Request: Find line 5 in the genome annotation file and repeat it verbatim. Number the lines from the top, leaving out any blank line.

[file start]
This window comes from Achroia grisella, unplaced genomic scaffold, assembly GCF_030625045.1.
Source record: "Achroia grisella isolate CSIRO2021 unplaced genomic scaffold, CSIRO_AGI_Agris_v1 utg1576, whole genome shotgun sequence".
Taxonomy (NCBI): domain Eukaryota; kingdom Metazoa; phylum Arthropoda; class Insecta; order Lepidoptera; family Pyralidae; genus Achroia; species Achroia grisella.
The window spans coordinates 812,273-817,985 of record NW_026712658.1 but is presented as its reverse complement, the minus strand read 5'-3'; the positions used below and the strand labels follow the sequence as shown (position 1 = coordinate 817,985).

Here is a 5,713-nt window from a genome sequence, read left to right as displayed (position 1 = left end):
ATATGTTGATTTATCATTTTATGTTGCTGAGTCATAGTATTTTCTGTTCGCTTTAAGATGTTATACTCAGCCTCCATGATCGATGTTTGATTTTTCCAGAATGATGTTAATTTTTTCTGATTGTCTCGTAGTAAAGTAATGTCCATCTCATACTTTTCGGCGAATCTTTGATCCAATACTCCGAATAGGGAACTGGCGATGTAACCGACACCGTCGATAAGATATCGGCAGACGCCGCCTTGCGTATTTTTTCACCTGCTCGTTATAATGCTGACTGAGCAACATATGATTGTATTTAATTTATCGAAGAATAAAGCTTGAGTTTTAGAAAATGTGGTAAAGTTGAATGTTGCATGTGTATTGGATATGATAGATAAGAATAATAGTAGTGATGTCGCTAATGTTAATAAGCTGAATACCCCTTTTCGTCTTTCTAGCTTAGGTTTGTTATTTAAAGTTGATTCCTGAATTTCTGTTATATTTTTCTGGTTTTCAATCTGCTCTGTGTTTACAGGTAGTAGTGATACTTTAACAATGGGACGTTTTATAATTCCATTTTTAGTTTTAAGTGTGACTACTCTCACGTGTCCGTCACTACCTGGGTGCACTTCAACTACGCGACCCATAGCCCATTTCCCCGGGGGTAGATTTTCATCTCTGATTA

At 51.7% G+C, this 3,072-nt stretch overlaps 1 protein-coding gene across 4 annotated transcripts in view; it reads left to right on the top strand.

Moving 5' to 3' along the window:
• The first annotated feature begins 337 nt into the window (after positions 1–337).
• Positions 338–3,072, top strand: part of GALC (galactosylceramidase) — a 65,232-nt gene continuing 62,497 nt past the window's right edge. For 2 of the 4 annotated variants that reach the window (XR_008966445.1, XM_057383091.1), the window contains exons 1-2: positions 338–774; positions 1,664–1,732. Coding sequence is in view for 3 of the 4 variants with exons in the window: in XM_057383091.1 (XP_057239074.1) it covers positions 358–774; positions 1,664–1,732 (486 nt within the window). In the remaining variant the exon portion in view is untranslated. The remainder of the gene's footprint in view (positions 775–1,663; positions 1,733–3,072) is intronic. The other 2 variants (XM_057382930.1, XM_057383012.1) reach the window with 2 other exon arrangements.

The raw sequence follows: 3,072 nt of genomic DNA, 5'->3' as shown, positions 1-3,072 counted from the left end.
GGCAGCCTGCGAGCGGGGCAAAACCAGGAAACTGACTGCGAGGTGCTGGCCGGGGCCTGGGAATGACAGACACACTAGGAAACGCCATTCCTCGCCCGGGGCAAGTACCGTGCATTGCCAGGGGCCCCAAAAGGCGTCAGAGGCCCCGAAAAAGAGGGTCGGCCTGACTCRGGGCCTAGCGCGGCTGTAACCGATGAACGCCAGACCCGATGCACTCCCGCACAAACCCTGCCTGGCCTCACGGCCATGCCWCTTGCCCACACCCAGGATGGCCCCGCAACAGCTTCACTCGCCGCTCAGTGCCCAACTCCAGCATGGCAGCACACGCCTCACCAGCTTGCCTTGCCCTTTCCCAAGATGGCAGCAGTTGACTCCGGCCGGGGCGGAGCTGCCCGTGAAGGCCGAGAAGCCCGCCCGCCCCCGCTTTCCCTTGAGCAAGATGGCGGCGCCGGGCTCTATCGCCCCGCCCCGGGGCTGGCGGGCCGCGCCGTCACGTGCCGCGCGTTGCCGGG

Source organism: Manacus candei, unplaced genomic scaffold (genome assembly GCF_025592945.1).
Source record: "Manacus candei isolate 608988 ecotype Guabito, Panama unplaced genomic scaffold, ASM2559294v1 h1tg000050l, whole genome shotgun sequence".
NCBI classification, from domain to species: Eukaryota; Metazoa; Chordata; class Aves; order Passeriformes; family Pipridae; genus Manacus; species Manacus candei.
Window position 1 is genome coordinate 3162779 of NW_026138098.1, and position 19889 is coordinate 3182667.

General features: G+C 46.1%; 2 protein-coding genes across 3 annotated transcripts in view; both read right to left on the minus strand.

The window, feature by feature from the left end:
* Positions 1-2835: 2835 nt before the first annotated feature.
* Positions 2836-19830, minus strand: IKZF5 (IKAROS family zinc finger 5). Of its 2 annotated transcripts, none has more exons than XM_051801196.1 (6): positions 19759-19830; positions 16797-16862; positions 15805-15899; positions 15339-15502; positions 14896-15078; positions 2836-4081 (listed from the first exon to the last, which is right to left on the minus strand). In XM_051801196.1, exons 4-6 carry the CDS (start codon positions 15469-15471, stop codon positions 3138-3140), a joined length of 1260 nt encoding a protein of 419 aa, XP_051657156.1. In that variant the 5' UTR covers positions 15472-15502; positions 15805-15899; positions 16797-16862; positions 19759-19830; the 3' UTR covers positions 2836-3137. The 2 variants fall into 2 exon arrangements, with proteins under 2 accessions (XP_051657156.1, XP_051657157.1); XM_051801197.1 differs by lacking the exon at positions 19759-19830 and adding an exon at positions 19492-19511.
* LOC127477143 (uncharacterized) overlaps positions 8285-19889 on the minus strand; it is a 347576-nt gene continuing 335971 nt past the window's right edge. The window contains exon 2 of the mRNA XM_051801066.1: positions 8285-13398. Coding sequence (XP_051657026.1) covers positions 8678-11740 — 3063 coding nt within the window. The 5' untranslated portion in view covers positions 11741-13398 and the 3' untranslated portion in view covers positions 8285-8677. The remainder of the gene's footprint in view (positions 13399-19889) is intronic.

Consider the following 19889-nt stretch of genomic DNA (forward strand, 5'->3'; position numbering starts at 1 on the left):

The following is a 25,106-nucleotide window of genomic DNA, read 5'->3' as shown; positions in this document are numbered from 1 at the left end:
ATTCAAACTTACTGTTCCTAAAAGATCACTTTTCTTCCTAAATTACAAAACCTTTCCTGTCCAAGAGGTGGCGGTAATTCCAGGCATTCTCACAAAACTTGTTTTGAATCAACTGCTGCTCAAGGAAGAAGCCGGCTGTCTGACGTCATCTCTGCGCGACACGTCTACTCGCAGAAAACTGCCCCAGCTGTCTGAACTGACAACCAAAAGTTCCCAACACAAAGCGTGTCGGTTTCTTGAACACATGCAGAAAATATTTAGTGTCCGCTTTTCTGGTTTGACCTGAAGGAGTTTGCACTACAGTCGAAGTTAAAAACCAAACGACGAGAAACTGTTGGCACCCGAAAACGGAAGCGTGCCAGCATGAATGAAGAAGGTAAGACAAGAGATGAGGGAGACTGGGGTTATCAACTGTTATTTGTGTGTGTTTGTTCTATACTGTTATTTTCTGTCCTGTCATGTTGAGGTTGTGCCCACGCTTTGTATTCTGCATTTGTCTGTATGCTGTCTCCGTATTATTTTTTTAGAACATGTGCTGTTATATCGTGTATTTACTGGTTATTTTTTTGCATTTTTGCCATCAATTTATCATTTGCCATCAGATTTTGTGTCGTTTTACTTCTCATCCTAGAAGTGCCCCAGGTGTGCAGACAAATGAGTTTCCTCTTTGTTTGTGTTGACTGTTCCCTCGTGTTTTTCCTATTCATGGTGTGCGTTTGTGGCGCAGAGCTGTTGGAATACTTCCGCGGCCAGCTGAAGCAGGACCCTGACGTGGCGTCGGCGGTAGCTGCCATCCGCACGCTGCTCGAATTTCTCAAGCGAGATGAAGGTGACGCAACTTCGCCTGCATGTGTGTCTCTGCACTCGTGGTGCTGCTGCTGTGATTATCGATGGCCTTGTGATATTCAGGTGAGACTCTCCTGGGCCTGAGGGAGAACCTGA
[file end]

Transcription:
Here is a 5,713-nt window from a genome sequence, read left to right as displayed (position 1 = left end):